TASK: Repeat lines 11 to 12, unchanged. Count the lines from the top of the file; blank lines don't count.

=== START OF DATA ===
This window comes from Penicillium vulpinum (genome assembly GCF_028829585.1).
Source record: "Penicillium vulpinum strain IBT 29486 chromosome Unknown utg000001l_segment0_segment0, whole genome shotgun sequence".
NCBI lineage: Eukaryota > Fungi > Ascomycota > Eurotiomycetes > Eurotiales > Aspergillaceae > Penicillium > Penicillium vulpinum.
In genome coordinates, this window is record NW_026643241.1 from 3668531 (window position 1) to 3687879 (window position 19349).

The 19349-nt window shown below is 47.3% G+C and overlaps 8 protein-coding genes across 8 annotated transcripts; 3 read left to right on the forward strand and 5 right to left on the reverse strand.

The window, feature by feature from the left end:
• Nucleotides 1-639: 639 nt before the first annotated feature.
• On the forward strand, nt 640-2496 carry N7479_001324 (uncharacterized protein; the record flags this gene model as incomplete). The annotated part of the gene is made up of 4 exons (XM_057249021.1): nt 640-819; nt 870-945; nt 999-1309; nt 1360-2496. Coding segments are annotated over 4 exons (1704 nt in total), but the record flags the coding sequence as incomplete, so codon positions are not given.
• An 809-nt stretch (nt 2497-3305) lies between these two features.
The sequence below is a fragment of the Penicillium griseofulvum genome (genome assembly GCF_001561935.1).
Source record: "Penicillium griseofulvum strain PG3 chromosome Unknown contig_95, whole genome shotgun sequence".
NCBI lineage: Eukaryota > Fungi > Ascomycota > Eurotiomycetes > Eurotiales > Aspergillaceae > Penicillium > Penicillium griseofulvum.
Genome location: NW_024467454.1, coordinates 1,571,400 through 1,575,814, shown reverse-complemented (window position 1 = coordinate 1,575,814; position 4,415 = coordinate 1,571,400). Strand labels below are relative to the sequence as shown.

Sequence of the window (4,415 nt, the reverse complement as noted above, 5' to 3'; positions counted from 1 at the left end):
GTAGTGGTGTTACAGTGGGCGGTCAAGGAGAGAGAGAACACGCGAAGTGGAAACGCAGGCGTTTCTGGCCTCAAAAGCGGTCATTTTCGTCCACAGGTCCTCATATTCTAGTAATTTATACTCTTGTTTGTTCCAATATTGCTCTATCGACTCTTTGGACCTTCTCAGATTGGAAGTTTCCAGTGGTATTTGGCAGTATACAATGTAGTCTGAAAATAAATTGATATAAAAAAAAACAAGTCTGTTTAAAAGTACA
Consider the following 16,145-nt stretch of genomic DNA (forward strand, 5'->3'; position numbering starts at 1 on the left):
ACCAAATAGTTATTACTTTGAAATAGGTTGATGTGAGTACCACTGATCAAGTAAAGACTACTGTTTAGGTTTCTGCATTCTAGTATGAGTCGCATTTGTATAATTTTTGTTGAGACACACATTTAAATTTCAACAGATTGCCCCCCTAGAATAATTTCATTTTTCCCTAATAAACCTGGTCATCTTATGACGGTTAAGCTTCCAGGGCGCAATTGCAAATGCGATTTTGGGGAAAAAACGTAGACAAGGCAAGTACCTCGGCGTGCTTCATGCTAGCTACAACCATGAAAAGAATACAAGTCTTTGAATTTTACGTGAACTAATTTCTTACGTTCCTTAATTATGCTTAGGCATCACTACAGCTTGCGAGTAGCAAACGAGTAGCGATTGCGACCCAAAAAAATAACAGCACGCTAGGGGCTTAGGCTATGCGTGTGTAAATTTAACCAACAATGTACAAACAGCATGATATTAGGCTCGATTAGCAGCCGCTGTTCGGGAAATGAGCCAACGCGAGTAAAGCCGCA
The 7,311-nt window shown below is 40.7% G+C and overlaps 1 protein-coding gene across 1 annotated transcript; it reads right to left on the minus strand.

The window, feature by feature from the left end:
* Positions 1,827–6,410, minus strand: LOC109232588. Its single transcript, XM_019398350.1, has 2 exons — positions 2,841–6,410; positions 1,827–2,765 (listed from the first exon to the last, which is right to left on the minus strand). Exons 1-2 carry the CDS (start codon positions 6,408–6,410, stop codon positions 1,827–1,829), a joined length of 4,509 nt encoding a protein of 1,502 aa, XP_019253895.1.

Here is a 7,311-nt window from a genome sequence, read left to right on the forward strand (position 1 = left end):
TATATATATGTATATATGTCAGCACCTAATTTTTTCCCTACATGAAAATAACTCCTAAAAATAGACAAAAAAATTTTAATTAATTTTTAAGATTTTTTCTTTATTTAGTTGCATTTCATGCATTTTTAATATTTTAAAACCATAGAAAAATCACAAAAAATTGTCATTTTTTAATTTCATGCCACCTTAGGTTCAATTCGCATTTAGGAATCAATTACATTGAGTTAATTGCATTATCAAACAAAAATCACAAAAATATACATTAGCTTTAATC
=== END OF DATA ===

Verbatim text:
Source record: "Penicillium griseofulvum strain PG3 chromosome Unknown contig_95, whole genome shotgun sequence".
NCBI lineage: Eukaryota > Fungi > Ascomycota > Eurotiomycetes > Eurotiales > Aspergillaceae > Penicillium > Penicillium griseofulvum.